Tuesday 3rd July, 2012
2:45pm to 4:30pm
One-line description: What would happen if you really did let Tests Drive your Development?
Session format: Workshop (75 mins)
Abstract:"TDD" is probably the highest profile and most widely adopted technical practice from the Agile toolkit.
But, I see a lot of this sort of thing:
• Think up a design
• Write a bunch of tests that say the design exists
• Write the implementation
• Test, debug, test, debug, test, debug, test, debug, debug, test, debug, test, debug
• Write a TODO saying to refactor
That's not really TDD. In this session we will try doing this:
• Add a test
– The very simplest test you can think of
• See it fail
• Make all tests pass
– By writing the least code possible
- design thinking goes here
• Repeat until done
With some very strict rules in place about what the "simplest" test and the "least" code are, to force the Tests to really Drive the Development.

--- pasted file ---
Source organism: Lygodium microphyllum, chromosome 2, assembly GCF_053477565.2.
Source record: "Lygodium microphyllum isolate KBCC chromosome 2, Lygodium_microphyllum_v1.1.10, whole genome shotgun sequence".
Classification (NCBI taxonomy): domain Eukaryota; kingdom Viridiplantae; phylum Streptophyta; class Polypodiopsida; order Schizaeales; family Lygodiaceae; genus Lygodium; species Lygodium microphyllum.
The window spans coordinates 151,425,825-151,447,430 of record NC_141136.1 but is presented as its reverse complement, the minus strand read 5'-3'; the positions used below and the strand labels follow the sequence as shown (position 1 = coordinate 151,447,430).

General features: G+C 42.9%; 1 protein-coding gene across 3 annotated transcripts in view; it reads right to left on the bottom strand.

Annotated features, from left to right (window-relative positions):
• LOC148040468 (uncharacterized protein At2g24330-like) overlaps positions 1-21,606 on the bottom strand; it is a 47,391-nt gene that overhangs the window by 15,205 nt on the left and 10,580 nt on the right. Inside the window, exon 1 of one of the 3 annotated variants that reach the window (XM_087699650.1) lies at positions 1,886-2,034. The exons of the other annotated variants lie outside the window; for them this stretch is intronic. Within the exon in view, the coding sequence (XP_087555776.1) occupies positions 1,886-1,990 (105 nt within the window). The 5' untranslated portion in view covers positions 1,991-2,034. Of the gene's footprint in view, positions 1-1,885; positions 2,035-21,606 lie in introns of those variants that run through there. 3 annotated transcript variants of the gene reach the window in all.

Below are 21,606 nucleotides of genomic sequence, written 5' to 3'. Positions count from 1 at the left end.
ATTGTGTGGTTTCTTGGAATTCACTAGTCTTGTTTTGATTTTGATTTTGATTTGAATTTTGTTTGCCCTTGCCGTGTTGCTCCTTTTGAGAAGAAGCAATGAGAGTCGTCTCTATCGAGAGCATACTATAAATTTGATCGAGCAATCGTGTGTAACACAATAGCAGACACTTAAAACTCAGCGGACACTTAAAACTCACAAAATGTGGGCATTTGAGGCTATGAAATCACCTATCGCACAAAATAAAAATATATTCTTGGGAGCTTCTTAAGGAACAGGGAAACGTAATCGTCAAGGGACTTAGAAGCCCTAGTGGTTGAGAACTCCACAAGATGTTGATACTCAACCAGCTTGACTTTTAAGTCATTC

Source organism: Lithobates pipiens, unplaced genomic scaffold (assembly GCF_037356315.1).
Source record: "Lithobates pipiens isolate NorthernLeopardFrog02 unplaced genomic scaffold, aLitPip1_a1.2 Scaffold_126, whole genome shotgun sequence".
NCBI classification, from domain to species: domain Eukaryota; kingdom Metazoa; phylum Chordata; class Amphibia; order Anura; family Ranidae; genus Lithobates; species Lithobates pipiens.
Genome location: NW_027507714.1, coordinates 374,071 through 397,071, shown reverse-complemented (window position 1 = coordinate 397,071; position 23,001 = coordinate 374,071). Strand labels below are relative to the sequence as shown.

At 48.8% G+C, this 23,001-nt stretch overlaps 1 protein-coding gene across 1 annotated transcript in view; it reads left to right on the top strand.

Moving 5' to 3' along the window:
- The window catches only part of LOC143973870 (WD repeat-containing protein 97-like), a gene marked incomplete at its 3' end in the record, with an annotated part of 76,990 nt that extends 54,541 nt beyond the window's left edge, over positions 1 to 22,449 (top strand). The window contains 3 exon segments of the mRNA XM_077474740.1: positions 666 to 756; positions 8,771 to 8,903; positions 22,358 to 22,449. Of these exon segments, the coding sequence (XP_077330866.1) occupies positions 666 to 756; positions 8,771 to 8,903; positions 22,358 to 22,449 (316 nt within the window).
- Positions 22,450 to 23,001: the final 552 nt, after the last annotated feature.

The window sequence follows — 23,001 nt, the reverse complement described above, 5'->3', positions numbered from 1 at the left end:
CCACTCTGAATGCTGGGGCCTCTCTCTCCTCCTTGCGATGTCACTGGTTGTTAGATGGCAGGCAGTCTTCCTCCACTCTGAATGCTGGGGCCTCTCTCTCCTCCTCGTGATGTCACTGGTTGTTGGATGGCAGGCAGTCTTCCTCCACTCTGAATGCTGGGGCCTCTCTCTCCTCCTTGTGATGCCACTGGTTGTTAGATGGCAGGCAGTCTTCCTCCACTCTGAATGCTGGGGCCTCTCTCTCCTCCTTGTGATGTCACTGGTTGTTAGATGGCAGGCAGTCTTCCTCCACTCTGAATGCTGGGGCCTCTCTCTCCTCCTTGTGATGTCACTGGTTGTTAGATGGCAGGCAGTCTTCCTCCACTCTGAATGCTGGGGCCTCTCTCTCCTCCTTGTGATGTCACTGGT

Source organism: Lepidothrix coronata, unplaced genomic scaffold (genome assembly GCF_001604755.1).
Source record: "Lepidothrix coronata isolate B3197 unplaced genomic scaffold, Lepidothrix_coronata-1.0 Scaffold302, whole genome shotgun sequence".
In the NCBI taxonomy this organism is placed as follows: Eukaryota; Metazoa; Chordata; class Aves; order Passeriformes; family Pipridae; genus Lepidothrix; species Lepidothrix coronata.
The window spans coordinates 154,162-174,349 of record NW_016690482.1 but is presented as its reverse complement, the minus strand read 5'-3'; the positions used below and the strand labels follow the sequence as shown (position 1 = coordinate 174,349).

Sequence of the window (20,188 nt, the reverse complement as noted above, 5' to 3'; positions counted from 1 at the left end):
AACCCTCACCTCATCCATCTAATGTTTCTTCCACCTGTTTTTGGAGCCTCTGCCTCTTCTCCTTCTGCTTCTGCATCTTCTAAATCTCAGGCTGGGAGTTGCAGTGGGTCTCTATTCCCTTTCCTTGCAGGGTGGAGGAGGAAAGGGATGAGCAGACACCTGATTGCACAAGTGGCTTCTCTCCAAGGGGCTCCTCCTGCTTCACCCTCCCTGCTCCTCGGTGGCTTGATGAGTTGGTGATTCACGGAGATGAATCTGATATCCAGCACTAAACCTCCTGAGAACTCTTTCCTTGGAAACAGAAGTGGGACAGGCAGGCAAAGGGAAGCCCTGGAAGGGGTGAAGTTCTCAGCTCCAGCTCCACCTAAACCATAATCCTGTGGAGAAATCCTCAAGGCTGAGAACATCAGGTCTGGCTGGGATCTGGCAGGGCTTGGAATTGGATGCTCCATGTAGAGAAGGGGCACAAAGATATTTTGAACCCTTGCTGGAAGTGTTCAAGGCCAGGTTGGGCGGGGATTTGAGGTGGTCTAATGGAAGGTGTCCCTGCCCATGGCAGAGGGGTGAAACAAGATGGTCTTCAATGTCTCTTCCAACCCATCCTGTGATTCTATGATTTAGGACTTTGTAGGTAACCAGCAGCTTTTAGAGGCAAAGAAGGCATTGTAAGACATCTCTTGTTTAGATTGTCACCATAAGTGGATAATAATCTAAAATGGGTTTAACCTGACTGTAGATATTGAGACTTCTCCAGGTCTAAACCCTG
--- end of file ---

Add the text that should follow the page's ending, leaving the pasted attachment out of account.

Audience background: Programmers
NB This is a hands-on session so attendees should bring a laptop or be prepared to share. No specific language or tools need be installed beforehand but attendees should bring a machine on which they can do programming of some kind within an automated unit test environment.
Benefits of participating: Gain an appreciation of the possibilities of TDD as a design tool. Gain an understanding of the kinds of problem-solving strategies that other programmers use in applying TDD
Previous attendees at these sessions have said things like this: "I’d highly recommend [TDD as if You Meant It] as something to do on a relatively regular basis to help refresh your TDD muscle memory" — Rob Bowley
Materials provided:a few slides outlining the maximum-discipline interpretation of TDD and describing a simple and familiar problem domain to address
Process:Work in pairs with pauses for reflection and a show-and-tell at the end.
Never knowingly succumbed to the tyranny of positive thinking bio from Twitter
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